Out of the sun I roared, my damaged engine squealing. By now the enemy had no illusions – antiaircraft guns on both the carrier and the destroyer opened fire on my position. As soon as I was within range I trigged off my torpedo. It cut through the air on its deadly mission. A moment later, my cockpit shattered. I bailed amidst a hail of gunfire! My plane exploded before my eyes, the flaming hulk roaring over the heads of the Japanese aggressors before tumbling wing-over-tail into the sea. My parachute opened just in time to cushion my fall into the roiling waves, but I got an excellent view of my final torpedo slamming into the exposed broadside of the Carrier. A plume of water and shrapnel burst hundreds of feet into the sky from the explosion.
The hated carrier was belching black smoke now, but it was still afloat. I could hear the screws chopping up the water and saw the beast start to lurch forward. I swam, beating my arms against the angry sea, knowing that I had to get aboard that thing and stop it or I would drown here in the middle of the unforgiving ocean.
Frantically I paddled, managing to catch the ladder just before she moved out of reach. With great difficulty I climbed up on deck, just in time to witness the Japanese planes respawning. I had to stop them! I scrambled forward on uneasy sea legs, the great smoking ship buckling underneath me. A Japanese pilot tried to stop me but I gunned him down point blank with my rifle. Fortunately for the mission I was an engineer: I dropped a pack of explosives under the first plane, two more under the second, and tossed another right into the gunner position of the third. Desperately I ran crookedly across the deck until I was safely out of range.
I turned to watch the devastation I was about to unleash. Three planes sat on the runway, and behind them four Japanese were running to my position. I lifted my detonator high. “Semper Fi!” I screamed.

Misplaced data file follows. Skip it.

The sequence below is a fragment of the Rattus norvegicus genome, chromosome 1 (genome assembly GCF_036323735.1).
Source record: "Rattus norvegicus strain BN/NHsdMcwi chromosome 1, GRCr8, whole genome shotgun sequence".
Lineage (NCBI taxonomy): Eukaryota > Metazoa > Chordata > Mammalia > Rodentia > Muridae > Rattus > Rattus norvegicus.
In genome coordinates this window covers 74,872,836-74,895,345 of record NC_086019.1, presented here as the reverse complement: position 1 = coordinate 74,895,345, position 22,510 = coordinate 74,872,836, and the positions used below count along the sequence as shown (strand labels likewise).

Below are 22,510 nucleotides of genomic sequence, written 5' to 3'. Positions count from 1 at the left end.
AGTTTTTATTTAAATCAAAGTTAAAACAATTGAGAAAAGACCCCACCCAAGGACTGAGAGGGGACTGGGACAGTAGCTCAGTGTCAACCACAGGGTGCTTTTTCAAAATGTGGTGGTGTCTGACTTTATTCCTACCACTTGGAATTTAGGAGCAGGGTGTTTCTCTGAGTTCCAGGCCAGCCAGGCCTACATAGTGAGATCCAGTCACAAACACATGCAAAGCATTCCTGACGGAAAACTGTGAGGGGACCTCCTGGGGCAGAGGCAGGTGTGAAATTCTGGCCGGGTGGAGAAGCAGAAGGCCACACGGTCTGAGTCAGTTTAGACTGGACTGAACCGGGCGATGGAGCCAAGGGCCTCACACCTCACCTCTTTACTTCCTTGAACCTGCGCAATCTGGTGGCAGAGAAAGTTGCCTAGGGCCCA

Suddenly, I was POUNDED from behind. My view shifted as my face was pressed onto the deck, and I rolled over and over from some sort of impact. The last thing I saw was a jeep driving across the deck of the carrier, skittering to a halt beside the planes. Crenshaw was on the speaker phone, whooping with laughter.
I stormed angrily over to his office. “YOU HIT ME WITH A JEEP!” I boomed. “WHY did you HIT me with the JEEP!?”
“C’mon, give me some props!” he said, wiping a tear from his eye. “Do you know how hard it was to get an American Jeep up onto the deck of a Japanese aircraft carrier and hide it from you? I had to get most of our team and half of the Japs in on it. We’re talking Herculean effort here. Give the man some CREDIT!”
“You should’ve SEEN the look on his FACE!!” the Japanese players were typing. On Crenshaw’s screen they were jumping up and down and bobbing their heads in glee.
I hate you, Crenshaw. Did I ever mention that? Not premeditated righteous anger, either. No, Crenshaw … pure animal rage.
I respawned on the Allied destroyer, but moments later I was crushed by a Jeep dropped from an airplane. “TWO FOR TWO!” Crenshaw whooped.
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- It was a Battlefield game that will live in infamy. If, by infamy, you mean easily forgotten weakness.